THE mayor of Middlesbrough has said Teessiders are proud of Captain James Cook and statues of the explorer should not be removed as part of the Black Lives Matter campaign.

A website listing controversial memorials to historic figures claims the 18th century seafarer was a "colonialist who murdered Maori people in their homeland".

But Middlesbrough's elected mayor Andy Preston stood up for the explorer and navigator, who has a statue in his home town, as well as in Great Ayton and Whitby, in North Yorkshire.

Mr Preston said: "Cook was probably the greatest ever and certainly the most successful Teessider in history and the vast majority of us are rightly proud of his achievements on his great voyages of discovery.

"Cook was a genuine working class hero who rose from being a labourer's son to the most celebrated man in Europe.

"Of course, they were very different times and I'm sure that a modern day Captain Cook would not act in the way that he did back then, when values, standards and beliefs were very different to modern thinking.

"But Teesside, and Middlesbrough in particular, rightly celebrates Cook's name and historic achievements in discovering and charting lands across great areas of the world.

"So I'm calling on all of my fellow Teesside politicians to state publicly that they would not support the whitewashing of Cook's name from the history books - and that they would be absolutely against the removal of any of the statues that celebrate his incredible achievements."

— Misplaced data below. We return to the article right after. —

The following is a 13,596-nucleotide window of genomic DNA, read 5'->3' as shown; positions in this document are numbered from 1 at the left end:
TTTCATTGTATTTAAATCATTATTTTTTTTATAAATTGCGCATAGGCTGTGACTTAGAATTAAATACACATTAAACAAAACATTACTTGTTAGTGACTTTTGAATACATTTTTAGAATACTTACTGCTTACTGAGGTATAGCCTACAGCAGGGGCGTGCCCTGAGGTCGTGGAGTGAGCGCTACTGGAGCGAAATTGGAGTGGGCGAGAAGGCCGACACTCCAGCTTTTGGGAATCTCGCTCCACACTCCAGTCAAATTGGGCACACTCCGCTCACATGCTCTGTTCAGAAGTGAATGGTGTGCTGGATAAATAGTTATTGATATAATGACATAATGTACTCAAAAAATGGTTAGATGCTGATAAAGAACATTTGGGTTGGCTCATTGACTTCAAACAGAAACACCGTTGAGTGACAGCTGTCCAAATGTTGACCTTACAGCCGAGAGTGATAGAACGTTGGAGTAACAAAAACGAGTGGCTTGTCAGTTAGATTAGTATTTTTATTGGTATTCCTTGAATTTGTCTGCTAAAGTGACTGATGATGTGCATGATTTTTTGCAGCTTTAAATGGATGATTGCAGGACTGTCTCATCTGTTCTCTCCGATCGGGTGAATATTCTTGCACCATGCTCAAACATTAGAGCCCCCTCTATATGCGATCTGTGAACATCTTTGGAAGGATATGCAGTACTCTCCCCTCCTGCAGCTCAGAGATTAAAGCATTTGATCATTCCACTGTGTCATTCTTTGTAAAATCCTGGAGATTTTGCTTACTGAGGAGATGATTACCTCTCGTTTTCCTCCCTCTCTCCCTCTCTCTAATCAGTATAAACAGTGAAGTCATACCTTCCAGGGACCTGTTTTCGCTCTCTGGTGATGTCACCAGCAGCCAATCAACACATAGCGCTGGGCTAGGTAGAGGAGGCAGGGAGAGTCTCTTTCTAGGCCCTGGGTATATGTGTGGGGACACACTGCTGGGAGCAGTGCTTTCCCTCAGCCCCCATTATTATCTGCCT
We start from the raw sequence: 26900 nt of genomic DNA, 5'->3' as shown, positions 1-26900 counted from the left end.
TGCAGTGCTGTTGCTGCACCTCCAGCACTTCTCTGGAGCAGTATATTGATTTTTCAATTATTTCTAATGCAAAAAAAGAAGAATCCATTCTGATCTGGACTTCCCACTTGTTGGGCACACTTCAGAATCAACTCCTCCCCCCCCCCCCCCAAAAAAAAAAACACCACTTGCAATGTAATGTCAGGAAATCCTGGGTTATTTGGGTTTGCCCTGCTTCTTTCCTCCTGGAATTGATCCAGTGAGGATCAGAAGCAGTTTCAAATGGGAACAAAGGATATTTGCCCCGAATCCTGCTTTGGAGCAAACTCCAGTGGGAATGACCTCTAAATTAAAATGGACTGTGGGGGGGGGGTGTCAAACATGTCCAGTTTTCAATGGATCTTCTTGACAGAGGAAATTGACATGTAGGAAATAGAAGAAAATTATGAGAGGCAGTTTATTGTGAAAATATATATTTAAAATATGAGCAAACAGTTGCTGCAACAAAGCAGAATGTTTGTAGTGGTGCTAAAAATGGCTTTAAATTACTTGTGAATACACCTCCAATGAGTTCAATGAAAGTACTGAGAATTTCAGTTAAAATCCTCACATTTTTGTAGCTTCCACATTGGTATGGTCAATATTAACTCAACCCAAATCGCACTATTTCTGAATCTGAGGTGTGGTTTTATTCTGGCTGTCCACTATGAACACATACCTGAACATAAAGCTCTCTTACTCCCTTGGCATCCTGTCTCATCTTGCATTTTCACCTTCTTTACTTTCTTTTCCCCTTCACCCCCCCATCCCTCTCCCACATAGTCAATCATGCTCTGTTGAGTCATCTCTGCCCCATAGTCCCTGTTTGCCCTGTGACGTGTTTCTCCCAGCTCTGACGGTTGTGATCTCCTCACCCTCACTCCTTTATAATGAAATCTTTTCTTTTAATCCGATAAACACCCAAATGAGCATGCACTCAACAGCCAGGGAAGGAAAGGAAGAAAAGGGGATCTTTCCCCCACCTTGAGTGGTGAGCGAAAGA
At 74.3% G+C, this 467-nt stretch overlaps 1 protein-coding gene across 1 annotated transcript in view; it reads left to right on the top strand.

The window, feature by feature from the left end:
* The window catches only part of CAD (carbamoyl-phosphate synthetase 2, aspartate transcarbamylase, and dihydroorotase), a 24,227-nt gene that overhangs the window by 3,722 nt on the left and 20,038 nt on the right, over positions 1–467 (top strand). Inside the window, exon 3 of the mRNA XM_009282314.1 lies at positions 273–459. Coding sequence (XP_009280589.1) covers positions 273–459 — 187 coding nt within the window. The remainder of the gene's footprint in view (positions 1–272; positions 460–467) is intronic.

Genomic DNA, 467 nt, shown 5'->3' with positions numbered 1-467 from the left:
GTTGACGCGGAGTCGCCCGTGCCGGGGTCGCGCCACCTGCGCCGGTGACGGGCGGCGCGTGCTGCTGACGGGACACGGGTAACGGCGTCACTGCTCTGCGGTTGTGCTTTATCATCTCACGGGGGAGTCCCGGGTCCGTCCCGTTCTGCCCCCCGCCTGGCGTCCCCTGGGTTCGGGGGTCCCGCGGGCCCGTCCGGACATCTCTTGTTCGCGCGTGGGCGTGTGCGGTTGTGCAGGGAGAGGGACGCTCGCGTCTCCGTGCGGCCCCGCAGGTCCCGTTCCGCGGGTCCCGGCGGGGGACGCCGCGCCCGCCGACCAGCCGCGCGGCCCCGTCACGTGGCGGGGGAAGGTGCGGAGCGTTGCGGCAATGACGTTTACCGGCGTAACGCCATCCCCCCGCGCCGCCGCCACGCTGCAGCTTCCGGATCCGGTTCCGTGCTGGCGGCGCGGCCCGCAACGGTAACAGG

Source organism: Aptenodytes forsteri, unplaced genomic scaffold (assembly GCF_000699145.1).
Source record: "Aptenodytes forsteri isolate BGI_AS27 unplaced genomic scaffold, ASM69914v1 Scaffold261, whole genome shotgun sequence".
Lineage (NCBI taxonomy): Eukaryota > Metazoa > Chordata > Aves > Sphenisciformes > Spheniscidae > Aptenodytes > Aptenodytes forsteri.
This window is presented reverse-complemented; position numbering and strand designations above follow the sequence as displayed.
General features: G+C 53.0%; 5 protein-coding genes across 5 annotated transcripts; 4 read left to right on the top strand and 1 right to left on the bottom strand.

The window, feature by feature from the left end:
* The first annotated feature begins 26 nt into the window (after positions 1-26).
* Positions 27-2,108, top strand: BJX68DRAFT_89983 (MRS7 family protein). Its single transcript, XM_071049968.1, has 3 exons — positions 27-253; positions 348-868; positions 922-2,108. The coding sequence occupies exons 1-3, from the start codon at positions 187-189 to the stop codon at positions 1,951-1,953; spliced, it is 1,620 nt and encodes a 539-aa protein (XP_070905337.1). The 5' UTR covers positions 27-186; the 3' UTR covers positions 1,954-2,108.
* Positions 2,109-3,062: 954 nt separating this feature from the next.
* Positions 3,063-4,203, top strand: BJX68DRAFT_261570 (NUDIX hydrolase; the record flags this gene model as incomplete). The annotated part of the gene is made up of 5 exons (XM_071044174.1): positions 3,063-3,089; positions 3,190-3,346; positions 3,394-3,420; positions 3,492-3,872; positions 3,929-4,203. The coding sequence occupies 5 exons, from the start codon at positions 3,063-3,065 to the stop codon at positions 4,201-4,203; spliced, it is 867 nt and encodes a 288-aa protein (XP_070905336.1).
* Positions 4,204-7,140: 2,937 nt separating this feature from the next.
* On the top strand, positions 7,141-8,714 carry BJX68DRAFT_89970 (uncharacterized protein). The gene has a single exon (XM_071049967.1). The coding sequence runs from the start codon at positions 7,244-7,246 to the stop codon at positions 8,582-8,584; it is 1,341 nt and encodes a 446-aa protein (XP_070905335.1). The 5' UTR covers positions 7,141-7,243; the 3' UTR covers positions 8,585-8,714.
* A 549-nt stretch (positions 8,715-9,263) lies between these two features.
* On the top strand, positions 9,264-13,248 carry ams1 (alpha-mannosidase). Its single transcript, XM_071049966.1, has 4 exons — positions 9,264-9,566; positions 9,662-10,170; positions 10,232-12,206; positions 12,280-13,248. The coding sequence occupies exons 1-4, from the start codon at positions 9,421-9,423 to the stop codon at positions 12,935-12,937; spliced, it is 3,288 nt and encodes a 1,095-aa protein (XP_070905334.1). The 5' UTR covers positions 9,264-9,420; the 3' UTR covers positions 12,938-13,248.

Mr Preston said he believed new information, explaining the modern context of what Cook did, could be placed alongside the statues.

"I think it would be fair to introduce an updated and accurate description of Cook's achievements but also the fact that good and bad resulted in his journeys and discoveries," he said.

In Great Ayton, parish council chairman Ron Kirk also opposed removing the statue in the village.

"Cook, for his day, was probably well-advanced," he said.

"Generally speaking, wherever he went, with regard to the native people, he appears to have been as friendly as he possibly could be.

"We feel locally, he is not associated in that way, he is associated as a navigator and a cartographer."